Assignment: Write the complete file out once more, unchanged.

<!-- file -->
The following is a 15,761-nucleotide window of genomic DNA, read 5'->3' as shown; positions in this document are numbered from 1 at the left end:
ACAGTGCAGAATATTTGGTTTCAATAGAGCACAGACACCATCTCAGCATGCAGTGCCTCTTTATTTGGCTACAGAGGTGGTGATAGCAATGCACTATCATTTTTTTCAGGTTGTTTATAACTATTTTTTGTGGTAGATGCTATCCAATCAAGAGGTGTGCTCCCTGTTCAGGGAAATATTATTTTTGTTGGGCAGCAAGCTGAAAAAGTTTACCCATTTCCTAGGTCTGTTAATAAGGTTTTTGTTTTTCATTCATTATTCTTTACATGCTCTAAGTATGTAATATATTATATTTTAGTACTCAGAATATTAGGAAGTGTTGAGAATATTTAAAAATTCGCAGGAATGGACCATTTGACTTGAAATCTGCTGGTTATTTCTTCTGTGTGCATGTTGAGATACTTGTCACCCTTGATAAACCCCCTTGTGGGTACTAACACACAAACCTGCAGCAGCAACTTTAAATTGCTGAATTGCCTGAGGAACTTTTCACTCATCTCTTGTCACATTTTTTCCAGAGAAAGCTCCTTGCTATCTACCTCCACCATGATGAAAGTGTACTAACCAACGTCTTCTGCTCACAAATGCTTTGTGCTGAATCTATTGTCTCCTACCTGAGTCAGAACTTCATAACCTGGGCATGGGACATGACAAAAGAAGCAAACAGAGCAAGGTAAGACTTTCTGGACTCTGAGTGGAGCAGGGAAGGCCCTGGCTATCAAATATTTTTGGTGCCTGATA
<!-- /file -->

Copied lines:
The following is a 15,761-nucleotide window of genomic DNA, read 5'->3' as shown; positions in this document are numbered from 1 at the left end:
ACAGTGCAGAATATTTGGTTTCAATAGAGCACAGACACCATCTCAGCATGCAGTGCCTCTTTATTTGGCTACAGAGGTGGTGATAGCAATGCACTATCATTTTTTTCAGGTTGTTTATAACTATTTTTTGTGGTAGATGCTATCCAATCAAGAGGTGTGCTCCCTGTTCAGGGAAATATTATTTTTGTTGGGCAGCAAGCTGAAAAAGTTTACCCATTTCCTAGGTCTGTTAATAAGGTTTTTGTTTTTCATTCATTATTCTTTACATGCTCTAAGTATGTAATATATTATATTTTAGTACTCAGAATATTAGGAAGTGTTGAGAATATTTAAAAATTCGCAGGAATGGACCATTTGACTTGAAATCTGCTGGTTATTTCTTCTGTGTGCATGTTGAGATACTTGTCACCCTTGATAAACCCCCTTGTGGGTACTAACACACAAACCTGCAGCAGCAACTTTAAATTGCTGAATTGCCTGAGGAACTTTTCACTCATCTCTTGTCACATTTTTTCCAGAGAAAGCTCCTTGCTATCTACCTCCACCATGATGAAAGTGTACTAACCAACGTCTTCTGCTCACAAATGCTTTGTGCTGAATCTATTGTCTCCTACCTGAGTCAGAACTTCATAACCTGGGCATGGGACATGACAAAAGAAGCAAACAGAGCAAGGTAAGACTTTCTGGACTCTGAGTGGAGCAGGGAAGGCCCTGGCTATCAAATATTTTTGGTGCCTGATA